DC-UK #6, 24 January 2000
Brain In A Jar
In these days of Internet-this and online-that, it's easy to forget that millions of people have long had access to a digital information system - good old Teletext, fitted as standard to the majority of television sets. And, perhaps surprisingly to a few of you, videogames have a plave in Teletext's world.
Currently residing on page 480 of Channel 4's service, Digitiser is a humorous blend of game news, reviews, previews and oddness. Regulars include Phoning Honey, who makes prank calls to unsuspecting game shops, and Gossi the Dog who rounds up all the latest gaming rumours. The man behind it all is 28-year-old Paul Rose, who's been running Digitiser since '93.
"I was originally employed by Teletext as a graphic designer," he reminisces, "having previously worked on the scoreboard animations at Wembley Stadium. At the time Teletext had yet to go on air, and I knew that a single page games magazine was being planned. As the console scene was just starting to take off - this being around the time of Sonic 2 - I put together a proposal for something a little grander, and was astonished when I was told to go away and write the thing. Which I ended up doing, alongside another member of staff [Mr Hairs, Tim Moore]. One who had some writing experience, mercifully."
Since then Digitiser has become a massive success with around 800,000 viewers each week, plus an Internet site (www.teletext.co.uk/digi). There's more to come, too, as Paul explains, "The possibilities offered by Digital Teletext are immense. Obviously, we'll be able to feature screenshots soon, which will no doubt go some way to improving our relations with image-snob PR people." He smiles and adds, "We've always existed at the fringe of the games scene, and it allows us to view things from the perspective of outsiders."
Paul's various other projects include a movie script for Sky Pictures ('A horrific experience'), and http://www.bubblegun.com/, "which is a vague attempt to apply a Digitiser-like style to the wider world of entertainment. It's getting in excess of 70,000 hits every week, but we've yet to make any money out of it. If anyone has any ideas though, we're open to offers. Preferably monetary offers."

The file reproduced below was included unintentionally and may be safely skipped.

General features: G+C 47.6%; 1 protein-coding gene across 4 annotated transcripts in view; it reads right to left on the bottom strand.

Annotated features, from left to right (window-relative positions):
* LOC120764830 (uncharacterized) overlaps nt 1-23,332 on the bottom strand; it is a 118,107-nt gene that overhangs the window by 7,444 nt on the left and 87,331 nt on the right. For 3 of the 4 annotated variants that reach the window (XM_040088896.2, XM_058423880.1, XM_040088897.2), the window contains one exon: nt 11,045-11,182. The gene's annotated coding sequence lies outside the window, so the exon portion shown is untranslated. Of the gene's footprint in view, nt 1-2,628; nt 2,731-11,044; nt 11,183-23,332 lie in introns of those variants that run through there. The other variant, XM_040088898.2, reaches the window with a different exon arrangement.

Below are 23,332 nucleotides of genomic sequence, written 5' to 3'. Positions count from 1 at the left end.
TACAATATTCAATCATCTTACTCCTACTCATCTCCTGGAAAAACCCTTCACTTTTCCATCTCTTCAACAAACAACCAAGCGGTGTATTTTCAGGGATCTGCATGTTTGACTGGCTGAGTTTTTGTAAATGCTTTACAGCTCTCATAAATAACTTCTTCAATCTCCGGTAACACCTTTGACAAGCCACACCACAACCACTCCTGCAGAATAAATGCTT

"It's the closest thing there is to a bar-fight simulator. Power Stone's a proper 3D fighting game, yet it avoids many of the pitfalls that 3D often presents. It may lack the depth of some beat 'em ups, but you can't argue with throwing chairs at people, can you?"
"I love Soul Calibur not so much for the graphics, or even the gameplay, but for all the little extras that Namco has hidden in there. Playing the game is like going on some mad voyage of discovery."
"I have to say that this was the first Dreamcast game that truly blew me away. The graphics are just truly immense, and the ruined New York course is quite simply a work of genius."
"Providing you're intelligent enough to look beyond the simple graphics, Worms is one of the best multiplayer games ever made. It proves that at the end of the day, great gameplay wins out."
"I'm a big fan of Judge Dredd [from comic book 2000AD], and TrickStyle is so clearly inspired by the comic strip's powerboard races that I couldn't not include it in my favourite Dreamcast games list."
Do you know of any important moments from the annals of Digi history that have been omitted? If so, then mail me (firstname.lastname@example.org) right now, man. Credit will be duly given for anything that gets put up.